Flash forward a few years, and it came time for me to grow up with my country, so I came West to San Diego. I ended up working with many families and youth from the Mid-City San Diego neighborhoods, and I was struck by the beautiful chorus of diversity there. I made a concerted effort to be here in City Heights, for City Heights, and started as a grant writer and community outreach specialist at the then 60+ year old Copley YMCA. That role gave me great opportunity to learn and grow, and ended up helping be part of the construction, community outreach and opening of the new Copley-Price Family YMCA. I was approached to consider the CEO role at Pro Kids | The First Tee of San Diego, and was attracted to the mission and flip-the-script approach to ensuring accessibility to a traditionally inaccessible sport like golf, and our emphasis on creating pathways to success and self-fulfillment well beyond the sport.
I’m very blessed to realize the opportunity to lead a visionary organization like Pro Kids, and it has all been driven by a hope to make a stronger City Heights and greater San Diego community.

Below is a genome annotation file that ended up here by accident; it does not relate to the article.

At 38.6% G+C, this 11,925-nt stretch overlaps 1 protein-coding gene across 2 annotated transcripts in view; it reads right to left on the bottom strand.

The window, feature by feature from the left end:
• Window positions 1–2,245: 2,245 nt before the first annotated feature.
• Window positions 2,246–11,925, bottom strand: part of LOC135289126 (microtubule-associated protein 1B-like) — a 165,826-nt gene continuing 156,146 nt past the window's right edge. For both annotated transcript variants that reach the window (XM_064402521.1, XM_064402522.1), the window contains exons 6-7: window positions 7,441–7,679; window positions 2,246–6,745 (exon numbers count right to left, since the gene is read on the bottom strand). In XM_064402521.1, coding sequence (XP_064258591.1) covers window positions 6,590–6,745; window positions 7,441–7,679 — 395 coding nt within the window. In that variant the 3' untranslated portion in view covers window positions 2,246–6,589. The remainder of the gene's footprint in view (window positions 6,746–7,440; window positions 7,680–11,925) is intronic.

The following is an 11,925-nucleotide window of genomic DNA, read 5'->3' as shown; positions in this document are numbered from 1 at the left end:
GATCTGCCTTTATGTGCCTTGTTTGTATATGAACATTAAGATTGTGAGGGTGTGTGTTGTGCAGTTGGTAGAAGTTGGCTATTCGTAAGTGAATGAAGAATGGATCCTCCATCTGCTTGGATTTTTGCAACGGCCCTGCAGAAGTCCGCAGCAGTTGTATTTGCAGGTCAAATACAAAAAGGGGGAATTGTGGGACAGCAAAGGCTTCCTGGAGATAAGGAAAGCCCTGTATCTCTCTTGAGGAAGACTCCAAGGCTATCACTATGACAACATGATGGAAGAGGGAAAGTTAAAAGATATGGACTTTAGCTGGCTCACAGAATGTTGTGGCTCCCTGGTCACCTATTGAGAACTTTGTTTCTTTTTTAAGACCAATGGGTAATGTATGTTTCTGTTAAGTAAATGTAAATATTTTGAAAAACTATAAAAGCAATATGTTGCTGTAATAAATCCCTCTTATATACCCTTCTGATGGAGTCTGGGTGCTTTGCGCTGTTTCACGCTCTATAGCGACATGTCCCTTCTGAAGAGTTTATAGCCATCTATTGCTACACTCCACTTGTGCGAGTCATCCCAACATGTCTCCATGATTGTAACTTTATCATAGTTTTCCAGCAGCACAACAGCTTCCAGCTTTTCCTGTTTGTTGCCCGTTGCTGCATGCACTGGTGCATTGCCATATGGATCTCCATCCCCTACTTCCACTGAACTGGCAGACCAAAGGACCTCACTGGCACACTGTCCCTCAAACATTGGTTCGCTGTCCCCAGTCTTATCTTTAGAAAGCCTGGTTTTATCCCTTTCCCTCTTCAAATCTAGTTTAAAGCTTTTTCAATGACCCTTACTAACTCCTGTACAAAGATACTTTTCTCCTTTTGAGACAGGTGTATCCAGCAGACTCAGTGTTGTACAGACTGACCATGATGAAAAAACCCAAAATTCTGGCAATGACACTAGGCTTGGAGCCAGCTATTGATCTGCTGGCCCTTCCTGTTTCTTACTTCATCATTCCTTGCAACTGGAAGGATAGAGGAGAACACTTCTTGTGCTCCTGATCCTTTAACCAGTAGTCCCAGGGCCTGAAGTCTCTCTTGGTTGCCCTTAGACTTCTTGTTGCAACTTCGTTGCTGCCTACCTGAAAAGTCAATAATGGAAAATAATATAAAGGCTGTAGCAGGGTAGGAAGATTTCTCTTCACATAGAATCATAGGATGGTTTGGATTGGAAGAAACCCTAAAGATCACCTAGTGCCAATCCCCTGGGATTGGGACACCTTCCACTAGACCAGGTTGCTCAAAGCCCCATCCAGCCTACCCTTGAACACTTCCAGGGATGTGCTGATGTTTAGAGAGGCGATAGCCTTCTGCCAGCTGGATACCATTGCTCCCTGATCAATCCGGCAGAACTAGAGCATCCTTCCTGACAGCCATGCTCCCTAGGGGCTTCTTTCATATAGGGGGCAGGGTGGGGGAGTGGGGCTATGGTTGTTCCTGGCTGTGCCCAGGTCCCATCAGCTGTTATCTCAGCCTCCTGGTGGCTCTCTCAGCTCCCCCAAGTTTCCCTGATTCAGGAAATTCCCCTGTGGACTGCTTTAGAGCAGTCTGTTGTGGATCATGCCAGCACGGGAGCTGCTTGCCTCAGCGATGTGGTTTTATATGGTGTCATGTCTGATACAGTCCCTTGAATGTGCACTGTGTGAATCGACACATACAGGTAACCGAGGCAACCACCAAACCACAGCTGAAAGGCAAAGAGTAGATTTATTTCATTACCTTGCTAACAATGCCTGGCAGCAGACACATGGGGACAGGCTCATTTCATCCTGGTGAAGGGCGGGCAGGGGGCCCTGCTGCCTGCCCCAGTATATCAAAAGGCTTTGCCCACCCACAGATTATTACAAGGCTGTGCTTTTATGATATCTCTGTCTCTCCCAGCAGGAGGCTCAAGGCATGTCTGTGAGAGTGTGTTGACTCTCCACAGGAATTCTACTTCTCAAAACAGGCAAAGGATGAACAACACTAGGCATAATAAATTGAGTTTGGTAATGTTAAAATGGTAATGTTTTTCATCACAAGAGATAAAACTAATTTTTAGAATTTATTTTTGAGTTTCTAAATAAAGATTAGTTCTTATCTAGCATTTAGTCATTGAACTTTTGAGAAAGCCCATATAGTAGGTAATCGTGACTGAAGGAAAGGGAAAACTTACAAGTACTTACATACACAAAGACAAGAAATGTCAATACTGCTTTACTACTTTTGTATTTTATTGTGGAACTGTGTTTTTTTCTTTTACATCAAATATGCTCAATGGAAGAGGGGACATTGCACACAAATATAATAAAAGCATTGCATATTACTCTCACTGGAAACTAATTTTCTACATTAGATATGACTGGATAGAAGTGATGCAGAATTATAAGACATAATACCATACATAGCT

Dana (CHCH): What kind of impact does your nonprofit make in our City Heights community? (What do you envision?)
Andrew (Pro Kids):Pro Kids | The First Tee of San Diego was one of the first (and continues to be a leading) organizations who created a safe space and structure for City Heights residents, as we maintain a large portion of Colina Park, right off of 52nd and University Avenue as a public golf course and learning center for neighborhood youth. While Colina Park has long been a city-owned golf course, it was not the gathering place most would have called positive, at least not up until the early 1990’s. With the vision of our founder Mr. Ernie Wright and others, this large city park run down by drugs, gangs and ill maintenance, was transformed into a place that was both striking and accepted by residents of all ages for its safety, cleanliness and purpose. Nearly overnight, the park went from a dangerous place to a place overrun with smiling elementary and middle schoolers, taking up a sport typically reserved for the country club crowd. Better housing and schools for the community have been built nearby as a result of our program’s positivity.